Influence of Skeletal Site of Origin and Donor Age on Osteoblastic Cell Growth and Differentiation
- Cite this article as:
- Martínez, M., del Campo, M., Medina, S. et al. Calcif Tissue Int (1999) 64: 280. doi:10.1007/s002239900619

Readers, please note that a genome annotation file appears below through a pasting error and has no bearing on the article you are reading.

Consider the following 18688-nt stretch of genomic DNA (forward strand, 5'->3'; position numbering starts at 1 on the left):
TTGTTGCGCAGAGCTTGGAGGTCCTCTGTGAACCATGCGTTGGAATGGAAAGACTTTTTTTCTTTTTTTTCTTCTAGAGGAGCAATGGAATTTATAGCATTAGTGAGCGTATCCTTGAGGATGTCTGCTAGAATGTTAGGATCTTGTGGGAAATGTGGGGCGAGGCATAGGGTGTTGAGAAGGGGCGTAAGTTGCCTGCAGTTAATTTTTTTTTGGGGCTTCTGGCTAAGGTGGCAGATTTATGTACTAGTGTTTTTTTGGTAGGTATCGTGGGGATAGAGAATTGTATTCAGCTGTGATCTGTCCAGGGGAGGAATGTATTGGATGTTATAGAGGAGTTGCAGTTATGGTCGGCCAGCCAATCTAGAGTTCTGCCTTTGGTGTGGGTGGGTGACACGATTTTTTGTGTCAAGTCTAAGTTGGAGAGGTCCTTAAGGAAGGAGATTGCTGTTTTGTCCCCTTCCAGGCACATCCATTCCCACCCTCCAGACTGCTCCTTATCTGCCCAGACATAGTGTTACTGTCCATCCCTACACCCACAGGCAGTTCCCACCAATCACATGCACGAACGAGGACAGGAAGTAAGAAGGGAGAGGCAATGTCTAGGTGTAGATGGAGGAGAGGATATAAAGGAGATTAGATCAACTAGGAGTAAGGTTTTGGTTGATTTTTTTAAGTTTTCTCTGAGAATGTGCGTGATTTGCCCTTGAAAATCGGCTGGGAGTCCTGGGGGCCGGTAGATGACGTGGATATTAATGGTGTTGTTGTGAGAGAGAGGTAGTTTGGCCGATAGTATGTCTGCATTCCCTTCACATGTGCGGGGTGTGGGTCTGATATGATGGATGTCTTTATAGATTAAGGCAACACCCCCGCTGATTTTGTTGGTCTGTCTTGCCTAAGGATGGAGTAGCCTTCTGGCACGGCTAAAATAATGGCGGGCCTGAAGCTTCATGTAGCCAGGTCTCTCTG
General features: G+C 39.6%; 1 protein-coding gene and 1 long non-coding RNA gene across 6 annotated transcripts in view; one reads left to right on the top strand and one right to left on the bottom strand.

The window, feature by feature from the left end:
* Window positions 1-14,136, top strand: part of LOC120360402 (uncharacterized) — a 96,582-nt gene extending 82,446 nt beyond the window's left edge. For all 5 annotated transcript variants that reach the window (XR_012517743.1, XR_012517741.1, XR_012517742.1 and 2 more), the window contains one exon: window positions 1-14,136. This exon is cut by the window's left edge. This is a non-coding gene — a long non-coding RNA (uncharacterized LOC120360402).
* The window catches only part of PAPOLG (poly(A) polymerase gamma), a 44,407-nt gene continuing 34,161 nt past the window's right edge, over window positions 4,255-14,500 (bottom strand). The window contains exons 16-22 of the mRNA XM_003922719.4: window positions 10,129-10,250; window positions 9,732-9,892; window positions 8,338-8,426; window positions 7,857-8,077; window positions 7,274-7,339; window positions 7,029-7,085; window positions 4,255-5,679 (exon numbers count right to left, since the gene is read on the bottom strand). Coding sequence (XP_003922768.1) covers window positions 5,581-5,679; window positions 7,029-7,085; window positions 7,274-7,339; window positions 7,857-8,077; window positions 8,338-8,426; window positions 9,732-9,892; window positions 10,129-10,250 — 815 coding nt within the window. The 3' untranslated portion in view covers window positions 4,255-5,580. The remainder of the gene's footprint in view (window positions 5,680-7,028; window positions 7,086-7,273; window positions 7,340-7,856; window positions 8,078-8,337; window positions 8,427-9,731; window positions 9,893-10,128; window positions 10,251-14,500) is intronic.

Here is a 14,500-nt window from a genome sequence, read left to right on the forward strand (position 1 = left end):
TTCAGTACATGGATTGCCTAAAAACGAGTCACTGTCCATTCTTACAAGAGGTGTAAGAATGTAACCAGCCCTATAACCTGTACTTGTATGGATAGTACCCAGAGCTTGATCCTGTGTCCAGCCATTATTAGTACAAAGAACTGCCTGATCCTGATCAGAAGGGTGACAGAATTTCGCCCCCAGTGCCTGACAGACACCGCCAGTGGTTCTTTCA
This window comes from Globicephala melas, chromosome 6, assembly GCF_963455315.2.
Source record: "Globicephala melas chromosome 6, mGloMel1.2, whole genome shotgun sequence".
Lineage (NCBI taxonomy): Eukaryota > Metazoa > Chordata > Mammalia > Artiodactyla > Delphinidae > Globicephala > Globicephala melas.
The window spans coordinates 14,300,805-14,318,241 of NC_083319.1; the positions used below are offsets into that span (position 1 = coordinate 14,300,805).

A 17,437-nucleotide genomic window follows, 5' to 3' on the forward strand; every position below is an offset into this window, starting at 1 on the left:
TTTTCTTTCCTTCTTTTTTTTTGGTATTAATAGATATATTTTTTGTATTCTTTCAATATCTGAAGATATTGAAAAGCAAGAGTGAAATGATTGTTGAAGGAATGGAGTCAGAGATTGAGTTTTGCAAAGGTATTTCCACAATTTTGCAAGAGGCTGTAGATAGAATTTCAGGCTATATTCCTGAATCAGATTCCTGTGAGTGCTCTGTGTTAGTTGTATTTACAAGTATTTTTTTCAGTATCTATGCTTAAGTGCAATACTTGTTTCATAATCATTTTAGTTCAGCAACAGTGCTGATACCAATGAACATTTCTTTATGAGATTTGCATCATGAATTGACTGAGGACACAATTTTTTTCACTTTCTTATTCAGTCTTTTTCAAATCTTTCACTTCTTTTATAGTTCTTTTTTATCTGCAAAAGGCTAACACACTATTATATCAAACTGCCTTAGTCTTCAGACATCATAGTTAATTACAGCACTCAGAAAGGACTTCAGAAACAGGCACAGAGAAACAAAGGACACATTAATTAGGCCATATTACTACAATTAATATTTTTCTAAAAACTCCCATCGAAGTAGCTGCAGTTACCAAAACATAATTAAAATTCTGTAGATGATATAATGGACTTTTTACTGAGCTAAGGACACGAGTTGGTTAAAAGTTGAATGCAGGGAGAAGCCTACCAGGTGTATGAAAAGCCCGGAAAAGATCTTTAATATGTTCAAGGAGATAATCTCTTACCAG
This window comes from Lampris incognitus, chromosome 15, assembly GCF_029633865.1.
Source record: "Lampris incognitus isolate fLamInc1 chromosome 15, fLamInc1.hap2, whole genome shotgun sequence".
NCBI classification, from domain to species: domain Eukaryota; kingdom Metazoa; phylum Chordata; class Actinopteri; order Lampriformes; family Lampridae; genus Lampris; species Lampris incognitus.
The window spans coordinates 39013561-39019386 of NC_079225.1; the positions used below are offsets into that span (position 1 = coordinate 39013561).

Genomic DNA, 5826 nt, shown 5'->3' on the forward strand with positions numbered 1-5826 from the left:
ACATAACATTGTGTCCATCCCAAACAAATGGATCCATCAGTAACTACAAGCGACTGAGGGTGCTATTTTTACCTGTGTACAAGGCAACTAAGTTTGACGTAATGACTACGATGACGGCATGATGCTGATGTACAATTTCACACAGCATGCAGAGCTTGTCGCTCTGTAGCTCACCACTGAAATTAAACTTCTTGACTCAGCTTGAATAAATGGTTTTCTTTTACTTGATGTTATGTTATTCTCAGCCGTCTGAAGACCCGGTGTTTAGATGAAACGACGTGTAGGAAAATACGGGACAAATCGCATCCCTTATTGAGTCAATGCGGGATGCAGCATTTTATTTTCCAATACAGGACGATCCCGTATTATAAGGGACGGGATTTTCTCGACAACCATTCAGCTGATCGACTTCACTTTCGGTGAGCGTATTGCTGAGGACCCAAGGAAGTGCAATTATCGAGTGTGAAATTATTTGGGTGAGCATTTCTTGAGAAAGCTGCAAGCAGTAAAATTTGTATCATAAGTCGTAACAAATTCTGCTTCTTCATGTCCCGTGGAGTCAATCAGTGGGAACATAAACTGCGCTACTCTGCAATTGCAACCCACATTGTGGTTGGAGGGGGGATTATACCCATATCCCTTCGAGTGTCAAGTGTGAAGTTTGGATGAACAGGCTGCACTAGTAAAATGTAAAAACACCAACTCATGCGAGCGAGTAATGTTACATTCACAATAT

Bone loss with aging may be due, at least in part, to inadequate bone formation. Moreover, the process of bone aging is known to follow a different pattern throughout the skeleton. In this study, we examined the cell proliferation rate (area under the cell growth curve, AUC) and the secretion of C-terminal type I procollagen (PICP), alkaline phosphatase (ALP), and osteocalcin (OC) in primary cultures of osteoblastic cells from human trabecular bone. Osteoblastic cells were obtained for 168 donors (100 women and 68 men). Ninety-eight bone samples were obtained from subjects undergoing knee arthroplastia, 52 aged 50–70 years (64 ± 5) and 46 over age 70 (73 ± 2). Another 70 bone samples were obtained from subjects undergoing hip arthroplastia; 51 were 50–70 years old (64 ± 4) and 19 were over 70 (75 ± 5). Osteoblastic cells from the older donors had a lower proliferation rate and OC secretion than those from younger subjects. However, ALP secretion was higher in the former subjects, whereas PICP secretion was unchanged. Osteoblastic cells from hip had a lower proliferation rate than those from knee. PICP secretion was also lower and ALP secretion was higher in the former cells. In age-matched cell cultures, osteoblastic cells from the knee had higher proliferation rate and PICP secretion than osteoblastic cells from the hip. However, ALP secretion was lower in knee osteoblastic cells than those from hip only in the younger group. With aging, ALP secretion was found to increase in knee osteoblactic cells, whereas OC secretion decreased in osteoblastic cell cultures from the hip. Our findings suggest that bone loss with aging may be accounted for, at least in part, by a decreased osteoblastic cell proliferation and an increased osteoblastic maturation. In addition, our data indicate that these changes with aging do not occur similarly at different skeletal sites.